Vivande Ristorante 1250 23rd St. NW 223-0747 Hours: 11 a.m. to 11 p.m. seven days a week. Prices: Appetizers, $3.25 to $5.95; main dishes, $5.95 to $15.75; desserts, $2.95 to $3.75. Cards: American Express, Carte Blanche, Diners Club, MasterCard, Visa.

Primi Piatti. Paolo's. Obelisk.

Lately, it seems, Italian restaurants have been cropping up like reruns of "It's a Wonderful Life" on television. And now the West End is all the more attractive for the latest such entry, Vivande Ristorante, in the Embassy Suites Hotel.

Like a mug of hot chocolate on a cold winter's day, Vivande is a welcome image. And that pretty picture includes the whimsically decorated dining room, a vivid and contemporary trattoria combining splashy artwork with well-spaced, comfortable faux stone tables. The appointments -- from a sky-blue ceiling touched with wisps of white and studded with tiny lights, to the rustic floral service plates -- are charming.

No matter the weather outside, the spirit indoors is friendly and warm.

The attraction doesn't stop there, though. The menu, relatively brief by Italian restaurant standards, is full of intriguing possibilities. Along with the more common lasagna and linguine dishes, the selection of fresh pasta includes black fettuccine made with squid ink, and herbed fettuccine with duck sauce. Then, there are a variety of carpaccio, almost translucent slices of raw beef served in combination with radicchio and parmesan cheese, earthy wild mushrooms, and arugula and mustard. The prettily designed desserts have been no less tempting.

Vivande's newness is most evident in the service staff, which smothers you with attention ("Welcome to Vivande!" they enthusiastically chirp as you're seated). The shtick sounds a bit scripted -- and the hovering and constant inquiries can be annoying at times -- but the energy and smiles appear genuine. On the whole, the staff appears well-briefed on the menu -- and rehearsed to the point that a waitress might admonish the kitchen for forgetting to put a lemon garnish on a plate of seafood.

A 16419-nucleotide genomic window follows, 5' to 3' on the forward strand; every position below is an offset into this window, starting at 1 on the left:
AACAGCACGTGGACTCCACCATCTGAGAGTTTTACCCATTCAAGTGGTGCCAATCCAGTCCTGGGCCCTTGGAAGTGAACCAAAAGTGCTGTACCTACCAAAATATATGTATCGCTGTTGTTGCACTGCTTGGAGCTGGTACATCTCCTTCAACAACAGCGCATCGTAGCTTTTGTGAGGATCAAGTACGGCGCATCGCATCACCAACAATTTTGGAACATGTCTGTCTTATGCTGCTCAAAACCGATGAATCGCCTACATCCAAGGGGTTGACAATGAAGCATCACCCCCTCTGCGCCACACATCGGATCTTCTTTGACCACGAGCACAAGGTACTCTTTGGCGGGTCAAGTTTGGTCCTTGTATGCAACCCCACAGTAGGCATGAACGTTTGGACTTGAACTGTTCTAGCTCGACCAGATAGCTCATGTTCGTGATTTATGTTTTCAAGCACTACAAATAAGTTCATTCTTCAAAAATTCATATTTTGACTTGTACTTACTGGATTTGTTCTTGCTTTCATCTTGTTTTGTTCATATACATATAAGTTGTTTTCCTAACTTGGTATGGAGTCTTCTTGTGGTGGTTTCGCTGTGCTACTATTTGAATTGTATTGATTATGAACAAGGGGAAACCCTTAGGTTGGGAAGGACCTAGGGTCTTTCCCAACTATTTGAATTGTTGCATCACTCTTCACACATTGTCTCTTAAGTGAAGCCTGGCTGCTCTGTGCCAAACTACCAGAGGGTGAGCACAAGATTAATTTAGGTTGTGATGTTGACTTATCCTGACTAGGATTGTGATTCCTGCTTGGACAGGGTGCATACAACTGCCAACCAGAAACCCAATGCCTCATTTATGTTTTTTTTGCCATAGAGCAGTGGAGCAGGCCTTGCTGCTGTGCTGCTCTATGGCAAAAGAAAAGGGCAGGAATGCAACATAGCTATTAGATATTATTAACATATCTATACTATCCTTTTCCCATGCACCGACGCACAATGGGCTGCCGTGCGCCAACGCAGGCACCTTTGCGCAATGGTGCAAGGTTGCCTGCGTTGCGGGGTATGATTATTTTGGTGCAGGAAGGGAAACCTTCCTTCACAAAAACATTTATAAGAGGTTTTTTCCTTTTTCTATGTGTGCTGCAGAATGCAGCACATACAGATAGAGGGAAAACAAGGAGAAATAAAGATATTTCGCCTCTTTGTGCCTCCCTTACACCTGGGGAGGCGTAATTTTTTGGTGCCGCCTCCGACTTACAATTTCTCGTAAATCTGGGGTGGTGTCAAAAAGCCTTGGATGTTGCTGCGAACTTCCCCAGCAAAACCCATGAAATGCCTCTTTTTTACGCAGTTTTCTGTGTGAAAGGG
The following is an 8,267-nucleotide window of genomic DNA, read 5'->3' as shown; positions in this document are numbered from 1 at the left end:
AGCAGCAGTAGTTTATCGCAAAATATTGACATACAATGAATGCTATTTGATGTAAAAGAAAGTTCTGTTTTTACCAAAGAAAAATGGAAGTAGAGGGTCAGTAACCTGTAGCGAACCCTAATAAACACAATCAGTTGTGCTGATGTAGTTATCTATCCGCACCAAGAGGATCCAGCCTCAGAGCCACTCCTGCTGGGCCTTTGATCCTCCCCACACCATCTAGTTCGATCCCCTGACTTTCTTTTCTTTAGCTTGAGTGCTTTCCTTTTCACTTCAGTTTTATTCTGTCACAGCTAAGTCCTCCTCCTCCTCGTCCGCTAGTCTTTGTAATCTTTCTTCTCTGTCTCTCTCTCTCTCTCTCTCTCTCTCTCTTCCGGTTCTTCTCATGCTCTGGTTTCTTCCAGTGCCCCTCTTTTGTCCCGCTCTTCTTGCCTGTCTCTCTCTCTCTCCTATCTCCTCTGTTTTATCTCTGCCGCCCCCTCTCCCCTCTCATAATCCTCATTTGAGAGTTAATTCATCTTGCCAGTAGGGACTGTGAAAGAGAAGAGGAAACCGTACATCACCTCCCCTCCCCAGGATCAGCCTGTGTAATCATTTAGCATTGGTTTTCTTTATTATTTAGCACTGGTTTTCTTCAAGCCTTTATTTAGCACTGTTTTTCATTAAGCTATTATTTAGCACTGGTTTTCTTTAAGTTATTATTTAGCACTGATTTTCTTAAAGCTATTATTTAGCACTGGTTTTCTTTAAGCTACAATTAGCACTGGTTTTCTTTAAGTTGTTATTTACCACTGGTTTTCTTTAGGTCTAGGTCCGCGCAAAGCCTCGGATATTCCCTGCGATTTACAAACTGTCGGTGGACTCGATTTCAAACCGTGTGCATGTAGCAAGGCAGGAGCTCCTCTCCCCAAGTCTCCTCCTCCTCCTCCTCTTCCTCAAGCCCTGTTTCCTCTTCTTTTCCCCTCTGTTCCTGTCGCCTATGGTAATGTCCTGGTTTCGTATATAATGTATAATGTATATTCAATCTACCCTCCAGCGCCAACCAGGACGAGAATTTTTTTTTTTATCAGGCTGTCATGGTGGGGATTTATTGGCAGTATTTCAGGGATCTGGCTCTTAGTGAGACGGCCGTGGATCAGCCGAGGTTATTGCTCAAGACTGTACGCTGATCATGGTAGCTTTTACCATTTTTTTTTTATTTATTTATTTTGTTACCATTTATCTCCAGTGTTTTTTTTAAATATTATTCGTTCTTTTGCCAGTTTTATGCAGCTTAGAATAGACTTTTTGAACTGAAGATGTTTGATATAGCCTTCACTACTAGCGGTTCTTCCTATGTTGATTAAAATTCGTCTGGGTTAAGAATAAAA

Suitable companions to the complimentary fat, crusty bread sticks that precede a meal can be found among the appetizers. Don't miss the soups, one day a cream of mushroom that touted a small cave's worth of fleshy dark fungi, or from the standing menu, a light, salad-like minestrone, embellished with barely cooked, diced onion, celery, carrots and tomatoes. Even the house salad is a pretty arrangement of greens, freshly grated parmesan and tangy dressing (better is the lively orange and raddichio salad, spiked with fennel). And among the carpaccio selections, the simple combination of full-flavored beef with radicchio with aged parmesan is a winner. (In comparison, the dry veal carpaccio with shrimp was bland, though its flavor was somewhat bolstered with a drizzle of fruity olive oil, a bottle of which graces each tabletop.)

Pasta entrees combine the familiar with the upscale: The lasagna is about as meaty as that dish gets, but it lacked much punch, and was skimpy with the ricotta. The savory half-moon-shaped ravioli, on the other hand, were supple purses plumped with herby pesto, treated to a fine wash of a tomato sauce. And I wouldn't miss the elegant-looking black fettuccine, blended with fresh-tasting shrimp and scallops, that tastes as good as it looks.

The pizzas are also quite good, individual-size rounds of thin, yeasty dough topped with the likes of fresh vegetables, four cheeses, ground beef, and -- my favorite -- halved fresh shrimp teamed with a scattering of scallops.

I've been less enamored of the pricier fish dishes here, including the wan grilled salmon, which was not much helped by an accompanying garnish of bitter-tasting baked leeks.

You won't find the usual cannoli or spumoni among the desserts. But you will be offered gelato; a generous serving of very good, fluffy and rather boozy tirami su, a cake; and a decadent chocolate-almond cake set on a pool of raspberry sauce, sogno nero. Another fine choice is the pear poached in red wine, fanned out on a layer of dark chocolate, etched with mascarpone, sweetened cream cheese.

From start to finish, Vivande ably fills the gap between the inexpensive mom-and-pop spaghetti houses and the swanky, high-ticket pasta purveyors. Here, comfort, thoughtful accents and moderate prices add up to a delicious excursion.Tom Sietsema is on the staff of The Washington Post Food section.